Cairngorm Winter Training 2018

On Saturday 27th January 2018, five members of the Sussex Wing Adventure Training Team from the Royal Air Force Air Cadets set out on a Winter Mountain Foundation Course supported by the Ulysses Trust and run by experienced International and Winter Mountain Leader, Chris Conley.

The aim of the expedition was to introduce winter mountain skills to members of the team who were already experienced in summer mountaineering.  Two of the team members, Mark Sinclair and Tim Welsh, are due to lead an overseas expedition to Peru in August so this course was an ideal opportunity to experience working at altitude.

The team flew from London Gatwick to Inverness and then on to Feshiebridge Lodge, an excellent self catered facility run by the RAF Charitable Trust for RAF families, Regular, Reserve and Cadet Forces. After a quick stop at Tesco in Aviemore to pick up rations, we were good to go for the week.

Day 1 – Started with in-depth briefings and lectures in equipment, weather and use of transceivers. Once armed with all of the necessary emergency equipment; blizzard bags, group shelters, survival bags, transceivers, probes, shovels, head torches etc, the team left for the Ranger Ski Centre at Cairn Gorm. We spent the day training on Coire Cas, up to Headwall via the Fiachall. Weather conditions were windy and overcast. Training for today included looking at Snowpack, movement skills on snow, use of transceivers (including burial, probing and shovel work) and basic use of ice axes.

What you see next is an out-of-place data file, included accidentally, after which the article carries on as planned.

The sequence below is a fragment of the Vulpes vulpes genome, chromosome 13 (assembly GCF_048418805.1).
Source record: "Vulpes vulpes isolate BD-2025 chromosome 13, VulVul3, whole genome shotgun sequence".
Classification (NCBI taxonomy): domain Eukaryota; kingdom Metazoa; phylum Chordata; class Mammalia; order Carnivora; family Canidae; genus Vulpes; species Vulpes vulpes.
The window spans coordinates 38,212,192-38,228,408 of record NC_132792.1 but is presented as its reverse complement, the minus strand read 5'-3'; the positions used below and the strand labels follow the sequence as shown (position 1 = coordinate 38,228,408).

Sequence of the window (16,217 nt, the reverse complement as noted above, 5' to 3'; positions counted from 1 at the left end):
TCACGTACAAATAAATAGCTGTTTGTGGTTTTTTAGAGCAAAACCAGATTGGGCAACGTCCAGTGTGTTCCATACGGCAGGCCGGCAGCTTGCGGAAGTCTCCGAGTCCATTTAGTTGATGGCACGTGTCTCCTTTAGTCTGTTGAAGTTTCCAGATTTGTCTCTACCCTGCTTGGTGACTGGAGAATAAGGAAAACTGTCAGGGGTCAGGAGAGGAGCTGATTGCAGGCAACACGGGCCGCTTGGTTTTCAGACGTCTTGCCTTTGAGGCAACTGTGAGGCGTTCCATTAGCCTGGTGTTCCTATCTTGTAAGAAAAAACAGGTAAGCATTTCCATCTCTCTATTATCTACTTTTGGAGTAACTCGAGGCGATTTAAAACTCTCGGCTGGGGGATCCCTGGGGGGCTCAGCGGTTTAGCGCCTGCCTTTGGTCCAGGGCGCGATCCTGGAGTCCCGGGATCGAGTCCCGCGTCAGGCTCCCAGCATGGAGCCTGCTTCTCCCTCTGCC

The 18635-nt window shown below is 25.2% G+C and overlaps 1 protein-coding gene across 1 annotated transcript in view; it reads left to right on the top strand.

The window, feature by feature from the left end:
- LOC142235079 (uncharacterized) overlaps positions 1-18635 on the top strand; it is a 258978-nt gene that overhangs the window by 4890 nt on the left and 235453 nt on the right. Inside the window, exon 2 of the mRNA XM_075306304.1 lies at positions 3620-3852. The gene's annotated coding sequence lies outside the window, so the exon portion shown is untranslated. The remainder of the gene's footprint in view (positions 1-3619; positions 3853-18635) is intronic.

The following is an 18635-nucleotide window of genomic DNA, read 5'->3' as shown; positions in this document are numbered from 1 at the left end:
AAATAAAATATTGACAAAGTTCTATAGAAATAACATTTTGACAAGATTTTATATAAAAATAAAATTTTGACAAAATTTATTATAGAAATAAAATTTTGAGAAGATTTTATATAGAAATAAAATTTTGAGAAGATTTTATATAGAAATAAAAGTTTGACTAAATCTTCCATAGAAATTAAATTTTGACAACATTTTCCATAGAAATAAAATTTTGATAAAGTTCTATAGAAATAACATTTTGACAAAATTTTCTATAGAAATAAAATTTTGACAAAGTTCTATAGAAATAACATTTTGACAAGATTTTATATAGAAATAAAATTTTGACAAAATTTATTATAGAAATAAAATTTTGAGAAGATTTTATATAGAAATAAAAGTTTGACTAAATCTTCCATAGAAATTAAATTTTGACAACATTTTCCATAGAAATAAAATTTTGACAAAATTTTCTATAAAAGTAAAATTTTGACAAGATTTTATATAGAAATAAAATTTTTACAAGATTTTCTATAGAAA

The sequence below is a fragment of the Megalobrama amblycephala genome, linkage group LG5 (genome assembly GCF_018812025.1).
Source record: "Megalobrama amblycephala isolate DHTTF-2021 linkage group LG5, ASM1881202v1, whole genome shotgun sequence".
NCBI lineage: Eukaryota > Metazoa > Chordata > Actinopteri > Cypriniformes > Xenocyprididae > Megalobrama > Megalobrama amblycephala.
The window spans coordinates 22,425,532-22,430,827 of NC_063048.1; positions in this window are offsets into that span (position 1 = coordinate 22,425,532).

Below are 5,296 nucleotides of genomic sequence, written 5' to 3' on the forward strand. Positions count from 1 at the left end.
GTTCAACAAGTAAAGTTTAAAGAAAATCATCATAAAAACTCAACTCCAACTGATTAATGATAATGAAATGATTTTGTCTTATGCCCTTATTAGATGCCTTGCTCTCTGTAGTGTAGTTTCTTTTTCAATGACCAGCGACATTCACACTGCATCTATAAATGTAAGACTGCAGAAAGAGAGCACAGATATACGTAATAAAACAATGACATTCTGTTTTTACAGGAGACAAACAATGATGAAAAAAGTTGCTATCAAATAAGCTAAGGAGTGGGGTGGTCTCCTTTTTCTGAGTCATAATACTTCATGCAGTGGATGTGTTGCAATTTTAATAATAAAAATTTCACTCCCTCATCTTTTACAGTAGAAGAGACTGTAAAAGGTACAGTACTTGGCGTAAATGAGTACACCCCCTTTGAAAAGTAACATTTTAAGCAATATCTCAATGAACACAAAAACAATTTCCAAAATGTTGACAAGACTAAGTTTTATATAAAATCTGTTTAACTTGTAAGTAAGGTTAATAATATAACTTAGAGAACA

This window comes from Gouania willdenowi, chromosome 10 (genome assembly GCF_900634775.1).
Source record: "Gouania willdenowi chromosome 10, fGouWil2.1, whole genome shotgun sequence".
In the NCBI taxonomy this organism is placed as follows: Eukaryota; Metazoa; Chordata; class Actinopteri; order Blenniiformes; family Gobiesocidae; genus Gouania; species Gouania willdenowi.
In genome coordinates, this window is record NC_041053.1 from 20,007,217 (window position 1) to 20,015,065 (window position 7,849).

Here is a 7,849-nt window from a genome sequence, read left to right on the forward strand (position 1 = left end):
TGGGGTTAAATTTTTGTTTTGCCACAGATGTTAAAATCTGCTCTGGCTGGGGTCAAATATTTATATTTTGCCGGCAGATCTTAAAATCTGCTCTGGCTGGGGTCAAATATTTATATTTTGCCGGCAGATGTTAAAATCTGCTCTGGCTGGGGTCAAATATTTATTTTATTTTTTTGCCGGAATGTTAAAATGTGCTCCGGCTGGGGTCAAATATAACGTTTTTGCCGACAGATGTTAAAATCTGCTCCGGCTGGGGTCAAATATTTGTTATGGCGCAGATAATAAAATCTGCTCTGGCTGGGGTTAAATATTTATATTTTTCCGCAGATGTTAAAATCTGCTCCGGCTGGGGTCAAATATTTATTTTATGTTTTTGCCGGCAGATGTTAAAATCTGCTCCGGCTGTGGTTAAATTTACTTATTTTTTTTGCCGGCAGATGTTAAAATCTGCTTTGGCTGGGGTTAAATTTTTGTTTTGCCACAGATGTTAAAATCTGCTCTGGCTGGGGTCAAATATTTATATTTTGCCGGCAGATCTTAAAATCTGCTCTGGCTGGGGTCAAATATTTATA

Day 2 – Following daily risk management and weather briefings, the team headed to Coire Na Ciste, Cairn Gorm. The aim of today’s training was to introduce crampons. We looked at cutting steps, ascending, descending and traversing using crampons and working with ice axes. The team also recapped on all of the previous days training. After lunch on the hill, we spent the afternoon looking at self arrest and ice axe arrest. This was a new experience to all of the team members; it was both challenging and exciting at the same time! For some, the thought of voluntary ‘sliding’ took a little getting used too!  The weather conditions added to the challenge with continuous snow showers throughout the day.

Day 3 – Mountain day – The team left early to ascend Cairn Gorm via Windy Ridge. The weather deteriorated as the day went on with 70+ mph winds and snow showers. The temperature was below 0 degrees. We spent the morning looking at mountain navigation including distance and pacing and identifying cornices. After a short break for lunch, we found a sheltered area and spent the next few hours looking at emergency snow shelters and planning an overnight expedition. The team built various individual shelters followed by a large enough shelter to house all six team members if required. Following the main descent, the team stopped for a well deserved hot chocolate and piece of cake at the mountain summit funicular station! – This was a fantastic opportunity to experience real life Scottish winter mountain weather!